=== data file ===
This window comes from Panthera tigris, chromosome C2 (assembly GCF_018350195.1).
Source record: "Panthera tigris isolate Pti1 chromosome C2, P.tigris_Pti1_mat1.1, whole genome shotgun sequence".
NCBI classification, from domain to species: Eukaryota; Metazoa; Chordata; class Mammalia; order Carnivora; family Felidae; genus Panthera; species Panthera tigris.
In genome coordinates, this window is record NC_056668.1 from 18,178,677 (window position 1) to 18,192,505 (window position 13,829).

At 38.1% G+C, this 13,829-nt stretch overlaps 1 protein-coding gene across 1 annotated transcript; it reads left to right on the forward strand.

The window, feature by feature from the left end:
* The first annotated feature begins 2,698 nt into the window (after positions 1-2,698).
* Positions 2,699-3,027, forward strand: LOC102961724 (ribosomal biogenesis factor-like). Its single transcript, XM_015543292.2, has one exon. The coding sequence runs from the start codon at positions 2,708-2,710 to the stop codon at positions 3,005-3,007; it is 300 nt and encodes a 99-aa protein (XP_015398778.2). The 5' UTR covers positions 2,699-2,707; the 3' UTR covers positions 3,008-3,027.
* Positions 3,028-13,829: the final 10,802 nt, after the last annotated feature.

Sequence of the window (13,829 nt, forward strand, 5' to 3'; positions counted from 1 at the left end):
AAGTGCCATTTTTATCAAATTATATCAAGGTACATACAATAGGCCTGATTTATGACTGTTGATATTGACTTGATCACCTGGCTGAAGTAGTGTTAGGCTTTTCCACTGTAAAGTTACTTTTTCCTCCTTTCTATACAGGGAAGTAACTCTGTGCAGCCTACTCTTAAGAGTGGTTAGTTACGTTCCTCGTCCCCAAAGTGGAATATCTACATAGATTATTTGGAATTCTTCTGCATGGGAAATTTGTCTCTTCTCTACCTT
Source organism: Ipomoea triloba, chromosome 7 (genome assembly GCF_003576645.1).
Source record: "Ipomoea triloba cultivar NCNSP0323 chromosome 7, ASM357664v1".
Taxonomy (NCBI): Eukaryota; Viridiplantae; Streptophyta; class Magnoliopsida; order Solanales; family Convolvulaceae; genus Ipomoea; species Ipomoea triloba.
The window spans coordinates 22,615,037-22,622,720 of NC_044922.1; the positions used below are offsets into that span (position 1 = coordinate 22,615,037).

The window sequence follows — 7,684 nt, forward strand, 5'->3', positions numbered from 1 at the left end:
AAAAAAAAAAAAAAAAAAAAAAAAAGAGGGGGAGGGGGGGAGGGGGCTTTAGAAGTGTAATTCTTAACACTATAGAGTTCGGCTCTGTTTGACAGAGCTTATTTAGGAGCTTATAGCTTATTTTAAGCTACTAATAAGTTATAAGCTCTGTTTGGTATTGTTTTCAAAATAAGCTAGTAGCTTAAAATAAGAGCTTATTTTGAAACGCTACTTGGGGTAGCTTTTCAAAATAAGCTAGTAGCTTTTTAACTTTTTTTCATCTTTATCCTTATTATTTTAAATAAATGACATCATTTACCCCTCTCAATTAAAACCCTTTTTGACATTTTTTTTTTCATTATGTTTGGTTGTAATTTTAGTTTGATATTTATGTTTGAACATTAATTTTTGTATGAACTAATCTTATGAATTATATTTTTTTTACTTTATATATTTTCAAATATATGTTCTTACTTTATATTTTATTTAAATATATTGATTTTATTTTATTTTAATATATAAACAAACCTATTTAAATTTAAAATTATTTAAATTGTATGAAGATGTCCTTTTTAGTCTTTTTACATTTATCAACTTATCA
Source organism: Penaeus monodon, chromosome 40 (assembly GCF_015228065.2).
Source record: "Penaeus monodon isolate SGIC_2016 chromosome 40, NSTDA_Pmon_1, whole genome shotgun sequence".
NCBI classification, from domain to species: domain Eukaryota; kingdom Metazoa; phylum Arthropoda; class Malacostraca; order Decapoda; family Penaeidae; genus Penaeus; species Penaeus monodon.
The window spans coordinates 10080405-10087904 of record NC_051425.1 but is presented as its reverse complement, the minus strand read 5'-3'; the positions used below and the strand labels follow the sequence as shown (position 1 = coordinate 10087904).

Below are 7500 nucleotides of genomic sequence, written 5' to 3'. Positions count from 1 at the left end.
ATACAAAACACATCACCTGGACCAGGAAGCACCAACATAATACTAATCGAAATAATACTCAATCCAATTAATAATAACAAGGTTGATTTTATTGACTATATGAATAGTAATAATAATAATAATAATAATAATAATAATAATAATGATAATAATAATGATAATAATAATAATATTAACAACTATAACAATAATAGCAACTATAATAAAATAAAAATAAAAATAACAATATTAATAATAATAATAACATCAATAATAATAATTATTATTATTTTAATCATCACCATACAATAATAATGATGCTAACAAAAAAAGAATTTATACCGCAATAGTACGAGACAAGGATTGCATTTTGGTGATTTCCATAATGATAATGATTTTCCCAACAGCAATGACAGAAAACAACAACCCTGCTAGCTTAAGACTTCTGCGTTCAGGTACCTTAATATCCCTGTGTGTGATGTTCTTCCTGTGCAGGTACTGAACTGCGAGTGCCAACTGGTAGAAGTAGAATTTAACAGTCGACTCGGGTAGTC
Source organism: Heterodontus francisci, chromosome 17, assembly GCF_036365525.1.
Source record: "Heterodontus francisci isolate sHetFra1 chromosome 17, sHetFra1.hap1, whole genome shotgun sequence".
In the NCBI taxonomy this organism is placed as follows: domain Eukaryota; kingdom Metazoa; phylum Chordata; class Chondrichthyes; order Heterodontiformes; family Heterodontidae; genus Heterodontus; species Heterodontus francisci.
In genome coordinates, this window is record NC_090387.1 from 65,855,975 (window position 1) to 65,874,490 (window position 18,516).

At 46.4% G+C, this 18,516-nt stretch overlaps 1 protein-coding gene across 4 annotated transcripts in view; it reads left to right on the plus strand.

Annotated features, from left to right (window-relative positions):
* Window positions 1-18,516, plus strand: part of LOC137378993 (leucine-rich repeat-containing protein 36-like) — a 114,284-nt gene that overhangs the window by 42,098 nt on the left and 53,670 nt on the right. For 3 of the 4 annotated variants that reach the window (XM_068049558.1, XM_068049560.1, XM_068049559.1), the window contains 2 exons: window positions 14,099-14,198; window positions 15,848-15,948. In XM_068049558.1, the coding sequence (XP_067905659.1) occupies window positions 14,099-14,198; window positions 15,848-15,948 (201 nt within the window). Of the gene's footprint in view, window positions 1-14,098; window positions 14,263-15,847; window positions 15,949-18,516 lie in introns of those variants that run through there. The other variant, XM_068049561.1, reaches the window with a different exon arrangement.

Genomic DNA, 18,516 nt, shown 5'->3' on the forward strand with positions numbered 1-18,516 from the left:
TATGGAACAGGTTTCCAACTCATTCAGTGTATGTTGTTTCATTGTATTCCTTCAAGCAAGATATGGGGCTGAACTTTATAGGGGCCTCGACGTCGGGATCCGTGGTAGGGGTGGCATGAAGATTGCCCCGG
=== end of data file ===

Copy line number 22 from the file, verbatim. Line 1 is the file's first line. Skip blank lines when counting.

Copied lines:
Below are 7500 nucleotides of genomic sequence, written 5' to 3'. Positions count from 1 at the left end.